So, 67K into Harmony, I understand that what the book needs is for me to rip out a lot of the unnecessary byroads and tighten up the timeline. This book has been an education in writing around the problem and finding out what the whole damn thing is about eighty percent of the way through, and I am so goddamn glad I’m not sending it in for publication. It’s a hot mess, and I’m going to spend this morning’s run deciding whether to go back and rip everything out OR finish it and another book during NaNo. Or, just finish it and use NaNo for half the first draft of Afterwar.
I’m pretty sure that the Harmony realization has a component of procrastination in it, too. Several factors are combining to give me a crushing crisis of confidence (try saying that ten times in a row) and last week was a blur of forcing myself to get out of bed, forcing myself to eat, forcing myself to shower daily. My normal response to debilitating depression and overwhelming anxiety is normally to work harder, to exhaust myself so I can finally sleep. It’s kind of a change to exhibit some of the more classic symptoms, and if not for the meds I suspect things would get much more dire. It’s so goddamn strange to know one is exhibiting the symptoms, to know that it’s dangerous, and to at the same time be so occupied with the simple work of breathing one does not care and cannot reliably summon the energy to do what one must.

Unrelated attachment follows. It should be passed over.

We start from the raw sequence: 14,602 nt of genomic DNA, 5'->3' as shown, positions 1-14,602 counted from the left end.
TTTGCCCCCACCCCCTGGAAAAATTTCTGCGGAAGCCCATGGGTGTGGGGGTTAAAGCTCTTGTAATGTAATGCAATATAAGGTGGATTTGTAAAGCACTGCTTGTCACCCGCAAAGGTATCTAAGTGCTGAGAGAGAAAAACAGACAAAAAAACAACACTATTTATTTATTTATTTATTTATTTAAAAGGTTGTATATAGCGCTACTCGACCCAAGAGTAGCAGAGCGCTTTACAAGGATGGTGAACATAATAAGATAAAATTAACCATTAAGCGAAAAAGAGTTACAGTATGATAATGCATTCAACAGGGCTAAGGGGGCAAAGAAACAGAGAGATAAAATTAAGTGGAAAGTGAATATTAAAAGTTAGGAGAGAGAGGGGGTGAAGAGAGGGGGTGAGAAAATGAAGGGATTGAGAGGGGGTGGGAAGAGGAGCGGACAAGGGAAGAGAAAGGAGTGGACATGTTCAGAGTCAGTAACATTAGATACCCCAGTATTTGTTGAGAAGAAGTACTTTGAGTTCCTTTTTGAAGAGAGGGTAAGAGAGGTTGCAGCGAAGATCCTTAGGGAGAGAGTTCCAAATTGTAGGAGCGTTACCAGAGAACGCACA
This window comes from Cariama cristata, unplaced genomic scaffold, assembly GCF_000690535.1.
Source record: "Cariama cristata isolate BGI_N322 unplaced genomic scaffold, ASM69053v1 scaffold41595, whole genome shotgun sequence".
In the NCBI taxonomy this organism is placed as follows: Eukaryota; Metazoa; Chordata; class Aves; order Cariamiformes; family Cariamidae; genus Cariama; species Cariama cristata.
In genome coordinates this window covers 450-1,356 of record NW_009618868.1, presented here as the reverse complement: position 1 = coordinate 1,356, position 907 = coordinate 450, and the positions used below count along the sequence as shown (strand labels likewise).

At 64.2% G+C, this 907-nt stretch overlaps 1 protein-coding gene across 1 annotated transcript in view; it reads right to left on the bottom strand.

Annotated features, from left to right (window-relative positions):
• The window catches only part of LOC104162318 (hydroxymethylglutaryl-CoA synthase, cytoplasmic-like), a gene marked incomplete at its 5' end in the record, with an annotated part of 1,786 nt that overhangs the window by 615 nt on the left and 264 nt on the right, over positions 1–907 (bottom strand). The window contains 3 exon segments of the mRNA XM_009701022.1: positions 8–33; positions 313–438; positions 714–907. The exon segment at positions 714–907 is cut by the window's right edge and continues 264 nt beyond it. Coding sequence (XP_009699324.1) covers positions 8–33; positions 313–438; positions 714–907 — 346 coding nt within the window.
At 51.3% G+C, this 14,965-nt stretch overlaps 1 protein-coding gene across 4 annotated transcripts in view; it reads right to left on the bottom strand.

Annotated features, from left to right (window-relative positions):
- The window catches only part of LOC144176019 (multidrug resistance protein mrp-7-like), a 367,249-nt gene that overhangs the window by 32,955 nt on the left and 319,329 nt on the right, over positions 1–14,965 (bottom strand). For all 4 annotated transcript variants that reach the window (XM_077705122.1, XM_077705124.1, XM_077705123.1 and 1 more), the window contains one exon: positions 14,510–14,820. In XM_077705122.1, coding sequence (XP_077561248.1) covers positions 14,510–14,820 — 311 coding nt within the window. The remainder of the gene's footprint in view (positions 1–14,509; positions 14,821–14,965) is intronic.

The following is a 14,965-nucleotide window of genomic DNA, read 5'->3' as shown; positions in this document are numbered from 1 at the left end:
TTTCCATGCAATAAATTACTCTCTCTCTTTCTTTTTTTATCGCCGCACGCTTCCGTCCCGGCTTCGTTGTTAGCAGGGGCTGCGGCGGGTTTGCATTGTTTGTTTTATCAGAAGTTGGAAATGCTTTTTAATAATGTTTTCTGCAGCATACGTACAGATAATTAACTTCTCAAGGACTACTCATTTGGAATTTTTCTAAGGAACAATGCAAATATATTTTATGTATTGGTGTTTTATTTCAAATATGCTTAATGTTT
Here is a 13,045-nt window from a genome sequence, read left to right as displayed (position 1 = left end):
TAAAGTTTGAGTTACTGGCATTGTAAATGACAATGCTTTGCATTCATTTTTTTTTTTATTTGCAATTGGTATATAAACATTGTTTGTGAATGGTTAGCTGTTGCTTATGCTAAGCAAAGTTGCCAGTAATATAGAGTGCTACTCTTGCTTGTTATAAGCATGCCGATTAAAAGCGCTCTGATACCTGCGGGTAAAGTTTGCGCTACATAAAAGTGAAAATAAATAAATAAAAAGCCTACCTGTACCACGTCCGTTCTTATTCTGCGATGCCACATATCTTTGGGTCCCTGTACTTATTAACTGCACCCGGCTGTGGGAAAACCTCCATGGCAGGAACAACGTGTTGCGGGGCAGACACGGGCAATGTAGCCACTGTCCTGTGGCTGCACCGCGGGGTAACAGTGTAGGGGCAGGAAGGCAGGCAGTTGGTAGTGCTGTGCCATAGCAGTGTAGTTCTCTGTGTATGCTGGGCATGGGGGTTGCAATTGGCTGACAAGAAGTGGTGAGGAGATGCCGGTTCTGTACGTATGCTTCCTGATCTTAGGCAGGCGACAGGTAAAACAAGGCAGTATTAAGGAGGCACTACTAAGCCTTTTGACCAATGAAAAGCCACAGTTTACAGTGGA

Fortunately, the meds blunted the edge, and the habit of having no-one else to rely on prodded and forced me up and moving. I’m also aware that a relapse can happen just when one starts feeling the worst is over. Part of me speaking publicly about these struggles is demystification, normalization, and the plain acknowledgement that having a brain that tries to do you in with uneven chemical responses is not a personal failing. (It also helps for me to say it out loud, so to speak.) It is a Thing That Happens, no more and no less, and you are not weak or broken or stupid because it happens to you. You are struggling to survive in the face of a Thing That Happens, and that is a very human act.
So that’s my handing out sticks for the day. I’ll take one for myself, thank you. Next I have to let Miss B prod me out the door for a short run–my ankle is still tender, and she’s still trying to break the other one to make me lame on both sides, being a great fan of symmetry. But the exercise will do me good, it will take the edge off her fidgets, and I might find a path to hope again out there in the windy day that is making the trees dance.
Over and out.